Toxic overload is dangerous and debilitating. It can be a primary factor in adrenal fatigue. The level of toxicity we face daily can lead to serious health problems, and most of the time, we don’t even realize they are there. The pesticides, antibiotics, and chemicals in the food we eat, the chlorine in the water we drink, and the pollution in the air we breathe are all toxic to the body and are all factors in our toxic overload. Many of these chemicals disrupt the adrenal function directly, and over time, with continual disruption, adrenal fatigue will occur. For those who have reached the point of adrenal exhaustion, more exposure to air pollution and other stress-inducing elements can be further debilitating to the body.
It is recommended that those who are especially vulnerable take as many precautions to avoid air pollution as possible. These can include:
Air pollution is a major environmental risk to our health, mortality, and quality of life. If you suffer from any preexisting condition, such as adrenal fatigue, you are more prone to the ill effects of air pollution. You may not be able to control your city’s level of smog, but you can try to avoid it. Become educated, and make your home as toxin-free as possible.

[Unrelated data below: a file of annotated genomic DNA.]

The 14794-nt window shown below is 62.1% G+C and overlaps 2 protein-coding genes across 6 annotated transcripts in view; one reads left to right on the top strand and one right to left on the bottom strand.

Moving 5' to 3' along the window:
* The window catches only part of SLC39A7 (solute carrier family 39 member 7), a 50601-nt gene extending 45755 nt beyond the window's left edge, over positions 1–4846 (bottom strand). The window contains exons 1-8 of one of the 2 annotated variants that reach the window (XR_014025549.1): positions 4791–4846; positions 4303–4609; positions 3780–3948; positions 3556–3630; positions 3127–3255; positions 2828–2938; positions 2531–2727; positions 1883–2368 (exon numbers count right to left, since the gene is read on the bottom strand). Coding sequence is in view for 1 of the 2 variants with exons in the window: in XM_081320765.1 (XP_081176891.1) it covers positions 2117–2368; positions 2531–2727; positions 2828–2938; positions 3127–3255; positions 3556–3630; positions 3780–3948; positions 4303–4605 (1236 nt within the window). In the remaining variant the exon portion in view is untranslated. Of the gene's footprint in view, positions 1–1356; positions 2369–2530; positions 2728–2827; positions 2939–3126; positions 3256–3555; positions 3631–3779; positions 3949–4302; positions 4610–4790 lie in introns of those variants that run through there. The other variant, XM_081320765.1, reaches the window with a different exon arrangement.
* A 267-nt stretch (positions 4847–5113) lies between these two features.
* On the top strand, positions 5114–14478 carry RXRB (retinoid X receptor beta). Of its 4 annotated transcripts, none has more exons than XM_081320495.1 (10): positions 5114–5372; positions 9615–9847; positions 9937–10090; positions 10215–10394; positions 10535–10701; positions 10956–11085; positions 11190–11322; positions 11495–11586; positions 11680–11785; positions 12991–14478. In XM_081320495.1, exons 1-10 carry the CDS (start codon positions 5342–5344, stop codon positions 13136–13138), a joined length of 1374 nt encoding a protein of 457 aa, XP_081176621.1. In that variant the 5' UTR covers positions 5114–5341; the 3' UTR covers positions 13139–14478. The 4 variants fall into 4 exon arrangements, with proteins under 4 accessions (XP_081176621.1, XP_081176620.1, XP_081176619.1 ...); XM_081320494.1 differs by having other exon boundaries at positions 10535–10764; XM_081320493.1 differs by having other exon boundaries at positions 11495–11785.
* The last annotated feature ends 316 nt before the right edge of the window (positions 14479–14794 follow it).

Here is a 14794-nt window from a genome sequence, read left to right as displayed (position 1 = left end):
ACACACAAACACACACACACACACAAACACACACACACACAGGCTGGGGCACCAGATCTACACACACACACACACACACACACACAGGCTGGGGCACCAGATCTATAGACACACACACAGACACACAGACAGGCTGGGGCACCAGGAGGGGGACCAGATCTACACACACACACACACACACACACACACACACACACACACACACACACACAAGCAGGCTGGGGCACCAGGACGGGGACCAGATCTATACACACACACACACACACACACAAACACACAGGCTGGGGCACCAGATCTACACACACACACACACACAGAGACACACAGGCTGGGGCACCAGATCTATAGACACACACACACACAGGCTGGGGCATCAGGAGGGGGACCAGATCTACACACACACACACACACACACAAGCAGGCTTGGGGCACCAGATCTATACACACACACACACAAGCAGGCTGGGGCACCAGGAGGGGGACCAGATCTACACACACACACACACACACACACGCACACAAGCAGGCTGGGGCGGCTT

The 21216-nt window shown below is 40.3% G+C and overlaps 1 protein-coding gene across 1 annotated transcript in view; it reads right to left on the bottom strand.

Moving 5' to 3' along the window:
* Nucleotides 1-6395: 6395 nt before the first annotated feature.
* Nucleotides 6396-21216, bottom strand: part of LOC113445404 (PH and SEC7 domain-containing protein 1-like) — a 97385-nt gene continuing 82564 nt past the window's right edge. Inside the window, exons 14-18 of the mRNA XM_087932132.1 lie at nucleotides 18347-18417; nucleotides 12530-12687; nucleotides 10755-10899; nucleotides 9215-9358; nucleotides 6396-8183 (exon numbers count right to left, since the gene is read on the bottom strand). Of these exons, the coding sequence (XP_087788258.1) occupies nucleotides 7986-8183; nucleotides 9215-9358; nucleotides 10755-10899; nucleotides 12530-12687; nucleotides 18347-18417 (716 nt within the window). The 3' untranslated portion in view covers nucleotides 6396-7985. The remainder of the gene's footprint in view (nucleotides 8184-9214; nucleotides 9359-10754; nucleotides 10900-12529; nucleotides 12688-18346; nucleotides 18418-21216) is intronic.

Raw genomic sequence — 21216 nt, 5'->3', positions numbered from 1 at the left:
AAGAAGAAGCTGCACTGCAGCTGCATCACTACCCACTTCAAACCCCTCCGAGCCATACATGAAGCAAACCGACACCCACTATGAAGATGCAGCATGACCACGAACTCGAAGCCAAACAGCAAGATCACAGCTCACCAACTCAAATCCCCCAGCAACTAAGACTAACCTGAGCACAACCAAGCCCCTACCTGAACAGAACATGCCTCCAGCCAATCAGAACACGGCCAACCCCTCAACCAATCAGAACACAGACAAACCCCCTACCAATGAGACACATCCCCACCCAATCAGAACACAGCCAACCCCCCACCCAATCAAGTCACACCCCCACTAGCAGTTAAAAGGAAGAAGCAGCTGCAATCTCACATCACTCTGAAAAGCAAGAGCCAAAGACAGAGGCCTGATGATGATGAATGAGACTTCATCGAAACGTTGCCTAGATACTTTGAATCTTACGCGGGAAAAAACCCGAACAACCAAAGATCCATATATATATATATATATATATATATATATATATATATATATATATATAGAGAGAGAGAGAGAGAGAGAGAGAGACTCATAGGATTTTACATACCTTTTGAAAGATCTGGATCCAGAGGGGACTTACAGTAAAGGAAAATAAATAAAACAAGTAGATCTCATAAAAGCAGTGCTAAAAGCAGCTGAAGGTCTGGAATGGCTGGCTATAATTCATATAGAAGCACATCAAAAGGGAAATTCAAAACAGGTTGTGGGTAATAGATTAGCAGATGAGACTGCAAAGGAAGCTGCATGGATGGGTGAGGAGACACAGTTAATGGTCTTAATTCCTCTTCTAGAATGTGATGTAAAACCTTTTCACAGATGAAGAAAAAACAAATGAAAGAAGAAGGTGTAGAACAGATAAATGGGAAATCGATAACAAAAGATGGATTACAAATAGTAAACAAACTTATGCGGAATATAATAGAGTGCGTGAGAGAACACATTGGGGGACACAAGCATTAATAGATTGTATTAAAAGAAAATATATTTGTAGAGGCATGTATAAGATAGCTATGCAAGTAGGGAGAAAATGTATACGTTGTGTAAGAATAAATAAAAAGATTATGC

If you feel you may be suffering from pollutants and toxins in your environment, speak to your primary care physician. There are also EPA resources to answer any questions you may have about the air quality in your city and state.
© Copyright 2018 Michael Lam, M.D. All Rights Reserved.
Air pollution can affect everyone over time. However, those who are young, old, or predisposed to cardiovascular, respiratory or adrenal illness can suffer greater consequences. Air pollution is toxic and should be avoided as much as possible.